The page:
Golf Course Management

APR 2013

Golf Course Management magazine is dedicated to advancing the golf course superintendent profession and helping GCSAA members achieve career success.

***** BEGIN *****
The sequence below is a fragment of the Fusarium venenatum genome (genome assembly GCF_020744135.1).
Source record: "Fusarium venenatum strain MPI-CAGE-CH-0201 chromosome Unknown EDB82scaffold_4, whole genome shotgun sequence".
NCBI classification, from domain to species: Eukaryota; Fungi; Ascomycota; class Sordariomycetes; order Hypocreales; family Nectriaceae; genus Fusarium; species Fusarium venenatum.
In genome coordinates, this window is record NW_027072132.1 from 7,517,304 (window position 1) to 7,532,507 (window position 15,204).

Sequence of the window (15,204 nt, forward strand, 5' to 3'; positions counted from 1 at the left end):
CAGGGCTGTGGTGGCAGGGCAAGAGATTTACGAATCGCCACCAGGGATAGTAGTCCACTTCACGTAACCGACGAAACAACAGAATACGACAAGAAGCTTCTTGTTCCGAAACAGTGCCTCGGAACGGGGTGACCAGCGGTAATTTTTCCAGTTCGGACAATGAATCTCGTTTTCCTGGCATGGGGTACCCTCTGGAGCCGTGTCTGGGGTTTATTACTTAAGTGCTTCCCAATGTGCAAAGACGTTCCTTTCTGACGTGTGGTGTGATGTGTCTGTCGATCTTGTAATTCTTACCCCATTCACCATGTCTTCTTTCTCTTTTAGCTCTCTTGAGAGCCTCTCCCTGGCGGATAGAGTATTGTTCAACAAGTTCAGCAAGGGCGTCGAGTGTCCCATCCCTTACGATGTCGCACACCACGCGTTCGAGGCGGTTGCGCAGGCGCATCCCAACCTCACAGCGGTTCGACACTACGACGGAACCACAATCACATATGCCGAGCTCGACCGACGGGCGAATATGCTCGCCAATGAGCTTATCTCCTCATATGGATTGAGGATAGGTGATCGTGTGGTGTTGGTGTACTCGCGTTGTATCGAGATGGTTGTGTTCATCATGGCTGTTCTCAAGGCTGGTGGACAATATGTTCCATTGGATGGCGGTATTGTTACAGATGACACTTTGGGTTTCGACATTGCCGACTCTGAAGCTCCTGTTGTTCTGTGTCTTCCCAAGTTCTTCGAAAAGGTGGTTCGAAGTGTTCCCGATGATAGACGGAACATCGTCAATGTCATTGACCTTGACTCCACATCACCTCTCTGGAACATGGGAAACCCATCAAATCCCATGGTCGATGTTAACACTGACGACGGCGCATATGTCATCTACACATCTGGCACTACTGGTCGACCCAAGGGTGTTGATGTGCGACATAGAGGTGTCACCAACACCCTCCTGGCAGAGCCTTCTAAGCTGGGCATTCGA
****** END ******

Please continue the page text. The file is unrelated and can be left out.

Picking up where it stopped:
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research and genetic contamination resulting from introducing transplanted animals into different populations. Often, euthanasia (when legal) may be a more desirable option to transplanting. Raccoons Although normally found around water, raccoons can travel quite far from naturally occurring water sources. The damage they infict varies from getting into buildings to scattering garbage from unsecured trash receptacles. Exclusion, if practical, is usually the best method of coping with raccoons. Electric fencing at the top of a yard fence will prevent them from climbing, but gates and fencing must be tight to the ground. Raccoons are capable of digging but usually try to gain access in other ways. Use wire or clamps to keep raccoons out of garbage cans that do not have tight-ftting lids. Place galvanized sheet metal around trees or poles to prevent raccoons from climbing. Frightening devices for raccoons have not proven to be effective in the long term. Lights, radios, dogs, pie pans and plastic windmills are only temporarily effective. No repellents, toxicants or fumigants are currently registered for raccoon control. Trapping is often the most logical way to stop raccoon damage. They are relatively easy to trap, but because they are extremely strong and persistent, the trap must be sturdy. A cage live trap is the most logical trap to use around golf courses. These traps need to be at least 10 × 12 × 32 inches (25 × 30 × 81 centimeters) and well-constructed with heavy materials. Bait the trap with a fshbased, canned cat food. Place a thumbnail-sized piece at the entrance, another on the treadle and a larger amount in a paper or Styrofoam cup broken off to 1 inch (2.5 centimeters). Place the cup in the center of the trap's back section. If the raccoon is to be released, take it at least 10 miles (16 kilometers) from the trap site. Conibear, or body-gripping traps, are very effective, as long as there is no risk of capturing a pet or some other animal you don't intend to trap. Kill-type traps should be placed in trees in a way that makes the raccoon go through the trap to get to the bait. Raccoons are classifed as furbearers in some states, so be sure you know and understand local regulations before removing them. Bats Bats usually roost in natural shelters such as caves and hollow trees. Some, however, take up residence in barns and storage buildings. The noises created by crawling and squeaking bats are usually disturbing, but bat excrement can be a serious problem because if excrement persists for a long time after the roost is broken up, it may serve to attract new colonies. Like other mammals, bats can transmit the rabies virus to humans. Any bat acting in an abnormal manner should be approached with caution, particularly if it is found futtering on the ground. If anyone is bitten by a bat, the bite should be treated by a physician, and the bat should be captured without injury to the head so the brain can be examined by proper authorities. (Top) Sturdy live traps, such as the one shown here, can be used to capture raccoons. Photo by Teresa Carson (Bottom) Bats provide environmental benefts, but they are unwelcome in buildings. Photo by Don Pftzer, U.S. Fish and Wildlife Service April 2013 GCM 95

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